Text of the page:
A group of AIDS activists has filed a lawsuit against the South African government over its AIDS treatment program. The group, the Treatment Action Campaign, wants the government to distribute drugs that can keep pregnant mothers from passing the virus that causes AIDS to their unborn children.
At issue is a drug called viramune, known by the brand name Nevirapine. The South African government has approved it for use in preventing mother to child transmission of HIV. But so far, it is available only in 18 hospitals nationwide, as part of a pilot program designed to test both the drug and the government's ability to distribute it.
The national secretary of the Treatment Action Campaign, Mark Heywood, says the group is demanding two things. It wants the government to make Nevirapine more widely available. And it wants a clear timeframe for a national program to prevent mother to child transmission of HIV. "We're not asking for an order for Nevirapine to be treated like sweets and thrown out all over the place," Mr. Heywood said. "We're asking for an order for appropriate prescription of this medicine based upon its availability."
The Treatment Action Campaign is suing the national health minister and the heads of South Africa's nine provincial health departments.
The government would not comment on the lawsuit immediately, saying it has not yet received the court documents. A health department spokeswoman told VOA officials have not yet decided how they will respond to the case.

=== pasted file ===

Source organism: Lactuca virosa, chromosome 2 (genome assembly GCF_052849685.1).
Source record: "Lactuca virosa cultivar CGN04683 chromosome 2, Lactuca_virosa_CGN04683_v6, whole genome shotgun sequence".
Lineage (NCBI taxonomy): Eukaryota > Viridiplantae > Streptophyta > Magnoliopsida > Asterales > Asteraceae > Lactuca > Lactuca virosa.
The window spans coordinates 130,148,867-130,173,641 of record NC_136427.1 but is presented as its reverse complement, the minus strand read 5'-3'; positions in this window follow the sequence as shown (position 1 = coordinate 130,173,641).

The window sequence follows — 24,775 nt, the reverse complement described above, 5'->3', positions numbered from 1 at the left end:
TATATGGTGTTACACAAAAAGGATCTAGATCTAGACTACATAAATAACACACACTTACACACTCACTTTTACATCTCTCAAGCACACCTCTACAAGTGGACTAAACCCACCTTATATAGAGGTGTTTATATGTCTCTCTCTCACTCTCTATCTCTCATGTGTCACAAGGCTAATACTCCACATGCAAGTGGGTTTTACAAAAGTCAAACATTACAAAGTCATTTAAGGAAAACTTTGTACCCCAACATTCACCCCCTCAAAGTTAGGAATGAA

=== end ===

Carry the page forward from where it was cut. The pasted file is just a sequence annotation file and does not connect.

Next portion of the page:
Everyone agrees that the problem of mother to child transmission is severe. More than 150 babies are born HIV positive in South Africa every day. Mr. Heywood says that number could be drastically reduced if Nevirapine were made available in all public hospitals.
The Treatment Action Campaign says it is not fair that some women are denied the drug that could save their babies' lives, just because they give birth in one hospital instead of another.
That is what happened to this woman, who asked to be called by her initials, S.H. She is HIV positive and gave birth to a son in July. "It worries me," she said, "to think that my baby didn't get the Nevirapine drops. I feel very angry. I don't want to think about whether my baby got HIV or not."
S.H. does not want her name used in the media because she is afraid of what might happen to her if her family and friends find out she has AIDS. But she and other women like her filed affidavits in support of the Treatment Action Campaign's lawsuit. "This is very painful," she says. "As a mother I believe that women like me who have HIV should have the right to take steps to try to protect their children."
More than 250 health-care workers and medical practitioners also support the lawsuit. Dr. Haroon Saloojee is a pediatrician at Chris Hani Baragwanath Hospital in Soweto. He says doctors and nurses have been silent on the issue too long. "It is us," he said, "the health practitioners, and not the politicians, and not the policy makers, who each day have to care for the increasing numbers of sick children with HIV and AIDS. It is us, the doctors and nurses, and not the politicians and policy makers, who each day have to deal with these dying children, succumbing to this terrible disease at the hospitals and clinics around the country." Dr. Saloojee said.
The company that manufactures Nevirapine has offered to give it free of charge to a number of developing nations, including South Africa. The government has recently indicated it may accept the offer. But the Treatment Action Campaign says the lawsuit will go forward anyway, because as far as they know the free drugs would still only be distributed through the 18 hospitals in the pilot study, and not nationwide.